Driving Biomedical Projects

Carefully-selected Driving Biomedical Projects (DBPs) that have both biomedical significance and substantial technical structural characterization challenges are the drivers and testbeds of the Technology and Research Development projects (TR&Ds). These are grouped into three main categories: soluble protein:protein complexes, membrane protein complexes (with and without lipids/ ligands), and RNA:protein complexes.

Protein:​Protein Complexes

The first set of investigators have structural questions involving interactions of soluble proteins with other proteins or ligands. Their structural problems are difficult ones. In certain cases, native MS is the only way to make the desired measurements,
  • Erica Ollmann Saphire (Scripps Research Institute) and Sheng Li (UCSD), Function and assembly of the Ebola virus nucleocapsid (TR&Ds 2-5). 
  • Michal Sharon (Weizmann Institute), Regulatory principles of Cullin-ring ligases. (TR&Ds 2-5). 
  • David Baker (University of Washington), NIH PI, Design of denovo hetero-oligomers with orthogonal interaction specificity (TR&Ds 1-5). 
  • David Barondeau (Texas A&M University), Molecular mechanism of ISC iron-sulfur cluster biogenesis reveals by high resolution native mass spectrometry (TR&D 2).

Membrane Protein Complexes With and Without Lipids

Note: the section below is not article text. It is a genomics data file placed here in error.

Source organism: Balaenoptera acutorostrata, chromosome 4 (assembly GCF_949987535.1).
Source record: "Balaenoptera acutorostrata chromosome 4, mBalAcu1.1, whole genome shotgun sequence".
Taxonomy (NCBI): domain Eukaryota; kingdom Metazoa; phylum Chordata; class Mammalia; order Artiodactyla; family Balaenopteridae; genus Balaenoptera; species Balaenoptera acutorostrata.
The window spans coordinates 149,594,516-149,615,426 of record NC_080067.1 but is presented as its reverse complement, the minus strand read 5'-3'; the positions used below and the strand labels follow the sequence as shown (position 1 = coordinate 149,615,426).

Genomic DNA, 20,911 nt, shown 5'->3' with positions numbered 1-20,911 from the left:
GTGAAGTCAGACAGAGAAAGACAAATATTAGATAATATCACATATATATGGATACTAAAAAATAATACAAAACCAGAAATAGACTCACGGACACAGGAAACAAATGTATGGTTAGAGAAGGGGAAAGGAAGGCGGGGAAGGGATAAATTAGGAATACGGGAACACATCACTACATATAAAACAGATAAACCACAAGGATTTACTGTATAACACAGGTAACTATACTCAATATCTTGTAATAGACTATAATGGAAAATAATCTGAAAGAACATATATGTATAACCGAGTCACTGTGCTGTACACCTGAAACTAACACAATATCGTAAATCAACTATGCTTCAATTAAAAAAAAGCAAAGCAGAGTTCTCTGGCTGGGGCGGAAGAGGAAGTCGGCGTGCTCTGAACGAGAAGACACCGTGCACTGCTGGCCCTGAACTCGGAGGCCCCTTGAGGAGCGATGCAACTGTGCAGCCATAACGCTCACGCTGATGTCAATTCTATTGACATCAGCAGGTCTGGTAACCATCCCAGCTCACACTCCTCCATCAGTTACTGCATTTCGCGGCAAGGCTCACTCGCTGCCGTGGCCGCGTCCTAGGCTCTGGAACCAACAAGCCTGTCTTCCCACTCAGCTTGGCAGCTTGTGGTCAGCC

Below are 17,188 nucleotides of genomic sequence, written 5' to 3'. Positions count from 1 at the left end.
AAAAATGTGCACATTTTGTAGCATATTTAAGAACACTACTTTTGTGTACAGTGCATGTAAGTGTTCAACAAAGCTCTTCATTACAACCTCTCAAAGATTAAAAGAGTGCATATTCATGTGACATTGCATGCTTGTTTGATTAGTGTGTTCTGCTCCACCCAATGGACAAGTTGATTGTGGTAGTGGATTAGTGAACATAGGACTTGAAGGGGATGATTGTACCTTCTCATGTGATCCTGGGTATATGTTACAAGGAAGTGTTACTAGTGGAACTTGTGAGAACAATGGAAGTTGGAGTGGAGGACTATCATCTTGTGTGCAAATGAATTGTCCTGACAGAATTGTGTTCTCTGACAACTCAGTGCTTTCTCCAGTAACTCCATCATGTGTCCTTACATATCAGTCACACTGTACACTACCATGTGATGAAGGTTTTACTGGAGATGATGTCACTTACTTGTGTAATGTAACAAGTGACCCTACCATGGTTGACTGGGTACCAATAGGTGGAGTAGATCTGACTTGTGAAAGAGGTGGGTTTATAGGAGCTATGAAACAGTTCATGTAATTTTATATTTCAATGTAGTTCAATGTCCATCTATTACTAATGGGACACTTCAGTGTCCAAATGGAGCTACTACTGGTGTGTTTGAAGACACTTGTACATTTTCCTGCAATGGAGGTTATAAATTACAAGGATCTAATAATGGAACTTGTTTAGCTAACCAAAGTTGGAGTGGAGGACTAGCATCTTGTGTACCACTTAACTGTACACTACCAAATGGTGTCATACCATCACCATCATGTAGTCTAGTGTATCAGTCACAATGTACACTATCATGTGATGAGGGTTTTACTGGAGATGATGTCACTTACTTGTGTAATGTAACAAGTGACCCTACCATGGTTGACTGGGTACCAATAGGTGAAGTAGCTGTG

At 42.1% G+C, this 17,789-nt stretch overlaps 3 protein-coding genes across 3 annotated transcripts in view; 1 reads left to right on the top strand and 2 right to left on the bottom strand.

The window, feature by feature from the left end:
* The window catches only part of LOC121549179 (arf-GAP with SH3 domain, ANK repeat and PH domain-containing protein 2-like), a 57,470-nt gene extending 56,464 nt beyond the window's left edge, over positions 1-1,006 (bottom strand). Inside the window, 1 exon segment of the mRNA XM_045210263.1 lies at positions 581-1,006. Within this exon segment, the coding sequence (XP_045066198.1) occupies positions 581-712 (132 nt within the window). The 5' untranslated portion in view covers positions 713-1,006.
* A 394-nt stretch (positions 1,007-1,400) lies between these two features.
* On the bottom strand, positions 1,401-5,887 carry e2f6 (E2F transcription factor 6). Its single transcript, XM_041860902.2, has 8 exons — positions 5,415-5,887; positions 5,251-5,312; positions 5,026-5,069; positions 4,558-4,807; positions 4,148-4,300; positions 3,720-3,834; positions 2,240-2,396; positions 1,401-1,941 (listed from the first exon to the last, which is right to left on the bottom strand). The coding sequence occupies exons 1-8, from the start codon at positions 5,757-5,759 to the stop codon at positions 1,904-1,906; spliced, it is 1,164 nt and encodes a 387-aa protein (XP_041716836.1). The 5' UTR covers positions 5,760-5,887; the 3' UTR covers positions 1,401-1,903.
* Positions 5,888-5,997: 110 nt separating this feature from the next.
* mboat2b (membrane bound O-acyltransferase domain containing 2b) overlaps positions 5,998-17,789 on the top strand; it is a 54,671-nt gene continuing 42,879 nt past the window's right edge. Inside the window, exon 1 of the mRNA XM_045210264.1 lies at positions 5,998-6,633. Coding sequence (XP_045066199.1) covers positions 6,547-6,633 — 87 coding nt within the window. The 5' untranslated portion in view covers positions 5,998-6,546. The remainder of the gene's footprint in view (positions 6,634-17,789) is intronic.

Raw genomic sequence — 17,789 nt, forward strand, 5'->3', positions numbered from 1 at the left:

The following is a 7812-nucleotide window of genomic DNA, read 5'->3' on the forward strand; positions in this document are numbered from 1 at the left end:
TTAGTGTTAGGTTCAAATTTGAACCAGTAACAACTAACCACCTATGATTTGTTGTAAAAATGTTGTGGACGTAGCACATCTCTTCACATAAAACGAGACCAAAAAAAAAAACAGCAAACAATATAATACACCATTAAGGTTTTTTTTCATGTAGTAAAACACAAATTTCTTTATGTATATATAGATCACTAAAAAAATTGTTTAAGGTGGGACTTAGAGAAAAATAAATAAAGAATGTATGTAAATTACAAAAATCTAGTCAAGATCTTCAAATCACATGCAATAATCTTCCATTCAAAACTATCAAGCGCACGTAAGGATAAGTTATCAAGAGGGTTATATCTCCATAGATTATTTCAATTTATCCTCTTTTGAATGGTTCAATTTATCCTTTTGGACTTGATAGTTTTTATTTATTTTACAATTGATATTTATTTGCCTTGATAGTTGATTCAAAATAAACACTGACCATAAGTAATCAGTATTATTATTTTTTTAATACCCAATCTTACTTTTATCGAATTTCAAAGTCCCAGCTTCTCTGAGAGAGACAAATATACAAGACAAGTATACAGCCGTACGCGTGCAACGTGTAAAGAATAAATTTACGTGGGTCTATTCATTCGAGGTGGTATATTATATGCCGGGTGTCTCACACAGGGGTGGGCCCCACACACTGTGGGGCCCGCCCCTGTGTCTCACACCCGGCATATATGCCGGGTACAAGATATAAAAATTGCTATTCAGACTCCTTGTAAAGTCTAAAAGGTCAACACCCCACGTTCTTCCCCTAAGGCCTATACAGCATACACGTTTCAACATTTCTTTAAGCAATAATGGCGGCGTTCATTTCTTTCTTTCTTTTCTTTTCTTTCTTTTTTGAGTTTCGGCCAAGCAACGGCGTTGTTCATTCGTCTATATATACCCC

Membrane proteins are highly relevant biomedically. They serve as targets for >50% of drugs on the market, for example, but their characterization is particularly challenging.
  • David Baker (University of Washington), Designed transmembrane proteins with cyclic symmetry (TR&Ds 1-3 and 5). 
  • Art Laganowsky (TAMU), Native IMMS of potassium inward rectifier channels: insight into gating and lipid binding (TR&Ds 1-3). 
  • Kevin Schey (Vanderbilt), Role of aquaporin-0 in lens development and aging (TR&Ds 1-3). 

RNA:Protein Complexes

The final major set of DBPs have structural problems that are also quite challenging because they involve characterization of RNA:protein complexes. The RNA samples often need to be folded in relatively high concentrations of Mg2+ which can complicate the spectra by adducting to the samples. In addition, the RNA preparation procedures often lead to heterogenous populations of RNA with different lengths, splitting the signal over multiple peaks. The Wysocki group has obtained extensive experience in the native MS characterization of RNA:protein complexes because of the strong Center for RNA Biology at OSU. By continuing to build our expertise on these types of samples, nucleoprotein investigations nationally and internationally will be provided with useful protocols for characterization of stoichiometry, connectivity, and CCS of RNA protein complexes.

  • Mark Foster (OSU) and Paul Gollnick (U of Buffalo), Dynamics and allostery in protein-RNA regulation (TR&Ds 1-3).
  • Venkat Gopalan (OSU) and Susan Ackerman (UCSD), Spatiotemporal regulation of brain RNase P as a basis for neurological disorders (TR&Ds 1-5). 
  • Venkat Gopalan, PI (OSU) with OSU collaborators Michael Poirier, Mark Foster, Vicki Wysocki and Northwestern University collaborator Julius Lucks. Dissecting functional cooperation among subunits in a catalytic ribonucleoprotein (TR&Ds 1-5).
  • Karin Musier-Forsyth (OSU) and Patrick Griffin (Scripps FL), RNA binding and packaging by retroviral gag proteins (TR&Ds 1-5). 
  • Sarah Woodson (Johns Hopkins), Hfq RNA chaperone and the mechanism of RNA- dependent regulation (TR&Ds 1, 3-5).